We apologize to Yilin Wang for the personal racist attacks she's had to endure during the course of this exchange, and we apologize to everyone watching for how long it's taken us to respond appropriately to the situation.

Our immediate course of action will be to take responsibility for community postings on Paper Republic: we will no longer permit unmoderated posts.

For the longer term, we are starting conversations with people in the community, and are considering what active programming we can put in place to support BIPOC translators and writers.

This initiative will require more research; we're likely to take Yilin's suggestion of either a community survey, or a "town hall" type event.

leave a comment

Read all about it! - News #2

By Jack Hargreaves, January 20, '21

Here it is, what you've all been waiting for, the definitive round-up of all things Chinese / literature / translation / everything in-between. It was brilliant after the first instalment to receive requests for newsletter subscription, which is definitely our aim -- to have this drop in your inbox every two weeks -- but for now it remains in its nascent form.
If there's anything you'd like to see more of, less of, just the right amount of, please comment below. If you've stumbled upon news we've missed, or on any stories or extracts (I've found zero (EDIT: two)), pop them in the comments too.
See you again in two weeks!

2 comments

Japanese Colonial Era Dorms Designated "Taiwan Literature Base"

By Bruce Humes, January 20, '21

A group of historical buildings in Taipei has been given a new lease on life and rechristened as the Taiwan Literature Base (台灣文學基地).

One of its functions: Writers in Residence Project. Hopefully, this will eventually evolve into one where translators can meet up with local authors.

Comprised of seven Japanese-style edifices, the 1,157-square meter complex used to house dormitories for Japanese officials in the colonial period before the facility was repurposed to become a hub for literary exchanges.

Taiwan generally refers to the 1895-1945 period of rule by the Japanese as 日治台灣, while on the mainland, the same period in Taiwan is often referred to using the adjective 日據.

Click here for a tour in English.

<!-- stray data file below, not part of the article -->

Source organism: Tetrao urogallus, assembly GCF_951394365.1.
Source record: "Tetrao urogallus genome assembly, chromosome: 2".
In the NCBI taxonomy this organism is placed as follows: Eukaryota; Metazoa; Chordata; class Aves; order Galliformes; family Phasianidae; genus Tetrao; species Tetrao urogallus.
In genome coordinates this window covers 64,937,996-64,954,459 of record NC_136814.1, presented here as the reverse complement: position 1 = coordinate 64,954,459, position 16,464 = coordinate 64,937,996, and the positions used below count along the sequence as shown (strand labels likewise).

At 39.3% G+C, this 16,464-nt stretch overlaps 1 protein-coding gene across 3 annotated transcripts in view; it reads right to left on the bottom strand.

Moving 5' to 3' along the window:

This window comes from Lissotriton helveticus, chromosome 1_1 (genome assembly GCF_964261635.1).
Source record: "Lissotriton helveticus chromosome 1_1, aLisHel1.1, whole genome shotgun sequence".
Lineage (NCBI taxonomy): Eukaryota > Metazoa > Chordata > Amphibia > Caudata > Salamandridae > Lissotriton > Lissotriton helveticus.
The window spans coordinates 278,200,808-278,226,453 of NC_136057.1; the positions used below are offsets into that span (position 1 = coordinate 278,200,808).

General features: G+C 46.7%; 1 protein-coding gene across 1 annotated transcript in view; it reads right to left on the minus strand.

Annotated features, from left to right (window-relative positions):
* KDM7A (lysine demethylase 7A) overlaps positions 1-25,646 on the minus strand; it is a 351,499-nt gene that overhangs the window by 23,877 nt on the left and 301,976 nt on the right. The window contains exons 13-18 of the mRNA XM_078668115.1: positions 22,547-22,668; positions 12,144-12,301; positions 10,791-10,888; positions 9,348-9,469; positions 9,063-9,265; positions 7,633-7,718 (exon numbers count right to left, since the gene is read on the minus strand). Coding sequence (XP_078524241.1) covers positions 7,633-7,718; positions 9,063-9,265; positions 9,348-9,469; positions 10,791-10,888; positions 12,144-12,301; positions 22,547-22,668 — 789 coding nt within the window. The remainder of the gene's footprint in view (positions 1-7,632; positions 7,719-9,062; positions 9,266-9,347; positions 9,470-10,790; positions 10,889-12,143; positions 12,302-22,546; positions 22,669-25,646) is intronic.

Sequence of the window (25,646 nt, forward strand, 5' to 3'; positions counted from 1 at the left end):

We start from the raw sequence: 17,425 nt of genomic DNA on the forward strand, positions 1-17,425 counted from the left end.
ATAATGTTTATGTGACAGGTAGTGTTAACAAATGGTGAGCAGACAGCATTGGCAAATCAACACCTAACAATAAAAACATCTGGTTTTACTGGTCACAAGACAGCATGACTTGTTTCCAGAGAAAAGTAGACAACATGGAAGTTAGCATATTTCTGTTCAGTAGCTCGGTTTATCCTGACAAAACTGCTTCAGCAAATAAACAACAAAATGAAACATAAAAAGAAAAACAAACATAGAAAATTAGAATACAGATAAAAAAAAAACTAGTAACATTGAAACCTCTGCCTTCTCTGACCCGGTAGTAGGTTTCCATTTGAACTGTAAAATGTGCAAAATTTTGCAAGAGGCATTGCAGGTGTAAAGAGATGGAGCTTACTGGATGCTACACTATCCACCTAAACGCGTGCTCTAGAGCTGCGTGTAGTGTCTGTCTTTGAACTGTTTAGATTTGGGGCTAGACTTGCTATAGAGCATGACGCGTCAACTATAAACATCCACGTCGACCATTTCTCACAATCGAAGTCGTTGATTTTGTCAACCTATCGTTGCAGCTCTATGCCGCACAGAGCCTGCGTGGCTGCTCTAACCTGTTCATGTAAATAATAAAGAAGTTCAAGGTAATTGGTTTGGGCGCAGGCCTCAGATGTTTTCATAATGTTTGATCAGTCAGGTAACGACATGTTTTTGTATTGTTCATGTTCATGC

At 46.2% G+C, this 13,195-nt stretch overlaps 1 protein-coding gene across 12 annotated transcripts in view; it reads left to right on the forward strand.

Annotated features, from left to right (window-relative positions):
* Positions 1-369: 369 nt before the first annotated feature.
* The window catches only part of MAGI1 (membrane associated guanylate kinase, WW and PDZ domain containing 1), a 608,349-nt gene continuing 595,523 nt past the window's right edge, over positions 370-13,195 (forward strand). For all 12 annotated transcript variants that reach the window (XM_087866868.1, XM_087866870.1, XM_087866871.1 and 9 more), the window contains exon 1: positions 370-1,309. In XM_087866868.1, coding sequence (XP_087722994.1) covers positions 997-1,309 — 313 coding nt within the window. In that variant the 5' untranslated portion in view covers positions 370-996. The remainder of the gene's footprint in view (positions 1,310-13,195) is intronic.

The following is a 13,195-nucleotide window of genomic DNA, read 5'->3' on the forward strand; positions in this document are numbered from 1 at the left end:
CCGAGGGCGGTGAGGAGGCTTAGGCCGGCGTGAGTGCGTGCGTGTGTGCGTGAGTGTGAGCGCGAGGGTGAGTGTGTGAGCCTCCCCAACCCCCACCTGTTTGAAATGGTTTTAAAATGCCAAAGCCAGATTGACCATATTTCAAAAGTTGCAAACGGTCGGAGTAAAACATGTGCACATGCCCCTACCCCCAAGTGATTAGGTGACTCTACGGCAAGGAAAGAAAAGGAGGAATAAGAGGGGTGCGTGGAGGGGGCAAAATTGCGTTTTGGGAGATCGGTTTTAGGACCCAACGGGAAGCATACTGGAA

The project appears to be co-sponsored by Tainan's Literature Museum (台灣文學館), where I happily worked on translation projects 5-6 days weekly during 2019-20.

leave a comment

Notes on Paper Republic and the Translation Community

By Eric Abrahamsen, January 12, '21

Some recent discussion about bridge translations – starting with this Asymptote article, and Charles Laughlin’s response to it here on Paper Republic – have led to some discussion on Twitter. As part of that, Yilin Wang has publicly asked Paper Republic for a statement on our position regarding BIPOC translators, and acknowledging white translators’ systemic privilege in the field.

We are absolutely in support of BIPOC translators and their growing prominence as translators of Chinese literature. The translation and publishing industries have been tainted by exoticism and orientalism, as a result of being dominated by white voices. We believe that the single most positive trend in the translation of Chinese literature over the past few decades has been the gradually-growing inclusion of translators with personal roots in the language and culture. From the dominance of academics (primarily white academics), to the rise of (still mostly white) “professional translators”, the past few years have seen a new wave of translators and writers who are either heritage speakers of the language, or are native Chinese speakers who are making their voices heard within English-speaking countries. We look forward to more such translators appearing on the stage.

This process has also helped us realize that Paper Republic’s editorial policy is anything but clear. Our platform allows anyone working in Chinese literature and translation can post about themselves, their projects, and their points of view on related issues. We do not solicit postings, nor do we vet them in advance. The current management team is mostly focused on projects related to education and short translations; the “blog-like” part of the site is open to anyone with an account on the site.